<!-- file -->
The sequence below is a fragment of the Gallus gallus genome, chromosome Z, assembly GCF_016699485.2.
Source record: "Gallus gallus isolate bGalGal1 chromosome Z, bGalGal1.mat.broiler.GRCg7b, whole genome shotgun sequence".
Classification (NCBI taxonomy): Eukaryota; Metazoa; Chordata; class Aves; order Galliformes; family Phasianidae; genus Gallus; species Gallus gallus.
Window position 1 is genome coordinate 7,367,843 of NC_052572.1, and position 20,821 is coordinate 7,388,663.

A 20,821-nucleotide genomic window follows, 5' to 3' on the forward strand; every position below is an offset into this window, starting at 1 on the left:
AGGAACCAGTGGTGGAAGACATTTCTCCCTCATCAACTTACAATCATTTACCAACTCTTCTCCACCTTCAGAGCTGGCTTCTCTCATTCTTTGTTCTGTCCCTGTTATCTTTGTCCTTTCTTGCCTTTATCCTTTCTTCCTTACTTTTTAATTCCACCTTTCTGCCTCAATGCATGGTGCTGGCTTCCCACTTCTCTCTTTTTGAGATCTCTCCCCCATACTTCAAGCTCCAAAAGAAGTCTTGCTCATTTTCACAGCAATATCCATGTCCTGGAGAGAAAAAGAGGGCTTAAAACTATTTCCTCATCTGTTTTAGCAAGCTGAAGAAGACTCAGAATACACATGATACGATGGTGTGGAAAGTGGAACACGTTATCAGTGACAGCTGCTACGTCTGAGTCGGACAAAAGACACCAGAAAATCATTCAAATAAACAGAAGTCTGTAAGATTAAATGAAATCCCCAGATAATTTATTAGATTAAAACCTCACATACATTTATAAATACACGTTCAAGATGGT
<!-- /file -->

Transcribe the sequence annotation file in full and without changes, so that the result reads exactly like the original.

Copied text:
The sequence below is a fragment of the Gallus gallus genome, chromosome Z, assembly GCF_016699485.2.
Source record: "Gallus gallus isolate bGalGal1 chromosome Z, bGalGal1.mat.broiler.GRCg7b, whole genome shotgun sequence".
Classification (NCBI taxonomy): Eukaryota; Metazoa; Chordata; class Aves; order Galliformes; family Phasianidae; genus Gallus; species Gallus gallus.
Window position 1 is genome coordinate 7,367,843 of NC_052572.1, and position 20,821 is coordinate 7,388,663.

A 20,821-nucleotide genomic window follows, 5' to 3' on the forward strand; every position below is an offset into this window, starting at 1 on the left:
AGGAACCAGTGGTGGAAGACATTTCTCCCTCATCAACTTACAATCATTTACCAACTCTTCTCCACCTTCAGAGCTGGCTTCTCTCATTCTTTGTTCTGTCCCTGTTATCTTTGTCCTTTCTTGCCTTTATCCTTTCTTCCTTACTTTTTAATTCCACCTTTCTGCCTCAATGCATGGTGCTGGCTTCCCACTTCTCTCTTTTTGAGATCTCTCCCCCATACTTCAAGCTCCAAAAGAAGTCTTGCTCATTTTCACAGCAATATCCATGTCCTGGAGAGAAAAAGAGGGCTTAAAACTATTTCCTCATCTGTTTTAGCAAGCTGAAGAAGACTCAGAATACACATGATACGATGGTGTGGAAAGTGGAACACGTTATCAGTGACAGCTGCTACGTCTGAGTCGGACAAAAGACACCAGAAAATCATTCAAATAAACAGAAGTCTGTAAGATTAAATGAAATCCCCAGATAATTTATTAGATTAAAACCTCACATACATTTATAAATACACGTTCAAGATGGT